So to get back in the saddle I thought I would write a bit about the writing exercise that runs in the Derrick on Fridays called the Spray.

Simply put, I don’t like it. I’m not sure what it is supposed to be or what purpose it is supposed to serve, but so often I find its comments snide.

Among the primary definitions of snide are: derogatory in a malicious, superior way; contemptuous; disdainful; supercilious. The secondary definitions include: counterfeit; sham.

(I might add that if I spoke or acted in any of those ways growing up it would have resulted in pretty serious lecture from my mum, if not also a crack on the rear. They are not admirable traits.)

I think both the primary and secondary definitions pretty much describe what is too often found in the Spray. Certainly, at least from my point of view, that was the case last Friday with a remark regarding the Main Street Program.

Main Street volunteers interviewed in a recent article said one way to brighten up the downtown would be to put up window displays in vacant buildings. They were not suggesting that as the ultimate idea or a long-term solution to our downtown’s ills, but simply a quick stop-gap measure that could clean things up a bit. It makes sense to me, both as a resident and a member of the Main Street Steering Committee.

But apparently the anonymous staff writer at the Derrick who commented in the Spray, which is always anonymous, did not think much of it, and did not put it in context. If you read the comment, you understand. I’m not going to bother repeating it because it isn’t worthy of repeating. I will say it was derogatory in a malicious, superior way contemptuous, disdainful, supercilious and counterfeit and sham -- in a word, SNIDE.

Positive and effective criticism is not snide. It is important and beneficial. It is how ideas and concepts are fully vetted and lead to the best outcome possible. I strongly wish the Derrick/News would do more of that with real editorials, a willingness to take a stand, more local columnists with signed commentary and by supporting in-depth reporting.

I’m not bashing the Derrick/News Herald. There is a strong tendency to do that, and it’s unfair. Actually, there is a long tradition in this country of loving to hate your local paper wherever you happen to be.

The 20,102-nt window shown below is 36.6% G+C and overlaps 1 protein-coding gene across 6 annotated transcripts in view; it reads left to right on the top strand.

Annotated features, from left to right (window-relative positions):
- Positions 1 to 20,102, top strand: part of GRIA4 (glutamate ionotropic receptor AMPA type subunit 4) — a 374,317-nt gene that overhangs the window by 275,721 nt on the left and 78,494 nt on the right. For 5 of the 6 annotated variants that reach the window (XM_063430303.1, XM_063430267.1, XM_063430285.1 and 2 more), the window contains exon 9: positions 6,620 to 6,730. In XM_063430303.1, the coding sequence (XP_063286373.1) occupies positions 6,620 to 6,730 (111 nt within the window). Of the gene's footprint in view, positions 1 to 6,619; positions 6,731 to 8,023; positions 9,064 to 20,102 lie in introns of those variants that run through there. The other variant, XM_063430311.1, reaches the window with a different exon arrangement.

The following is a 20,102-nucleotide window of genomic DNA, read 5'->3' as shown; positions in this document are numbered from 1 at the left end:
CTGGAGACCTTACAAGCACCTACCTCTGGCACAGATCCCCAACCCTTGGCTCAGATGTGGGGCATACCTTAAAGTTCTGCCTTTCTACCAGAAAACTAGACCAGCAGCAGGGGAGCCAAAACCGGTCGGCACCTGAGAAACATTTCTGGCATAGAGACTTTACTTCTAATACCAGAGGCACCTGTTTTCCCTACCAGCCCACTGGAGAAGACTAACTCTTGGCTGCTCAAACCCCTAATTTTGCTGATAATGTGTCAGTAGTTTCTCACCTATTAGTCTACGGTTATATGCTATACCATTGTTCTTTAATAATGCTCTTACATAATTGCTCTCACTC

We are blessed to have a local daily newspaper. It is important to the community. It remains the best way to stay informed on local issues and its reporting is pretty good.

It would be a better paper if it dropped the snide comments in the Spray and stepped up to the plate and put some thought and effort into developing real editorials and adding some thoughtful local commentary and we would be a better community for it.

Thursday, February 25, 2010

The ORA, the County and Just What Do We Expect

This morning (Feb. 25) I attended the annual meeting of the Oil Region Alliance as a representative of the city.

(I think I was the only Democrat there, which is not unusual for Venango County.)

Of course, the ORA was also in this morning’s paper with the announcement that the county intended to close this morning on the purchase of the West Unit from the Alliance. The deal has come under a great deal of criticism, as does the ORA on a somewhat regular basis.

Frankly, most of the criticism is not constructive and much of it unwarranted if not simply specious. My personal opinion is that more of the non-constructive criticism has to do with personalities and politics than the work of the economic development agency and that is not good for the county and our future.

I was not privy to the details when ORA purchased the West Unit and in turn leased it to the county, nor am I privy to all the background and details of the current deal selling the West Unit to the county.

My understanding is that the previous board of commissioners asked the ORA to structure a package to obtain the West Unit so that the county could centralize all its human service agencies. The county thought it would be able to cover the lease costs through state reimbursements, avoid the burden of owning the building and in turn the ORA would have an income stream.

However, circumstances changed with the decrease in state reimbursements and the county found the state funds would no longer cover the lease costs. It then determined it would be better to own the building. The ORA struck a deal to sell the West Unit to the county. The deal gives the ORA $1 million for the buy out of the county’s lease. A lot is being made of that, claiming it is a bad deal for county taxpayers.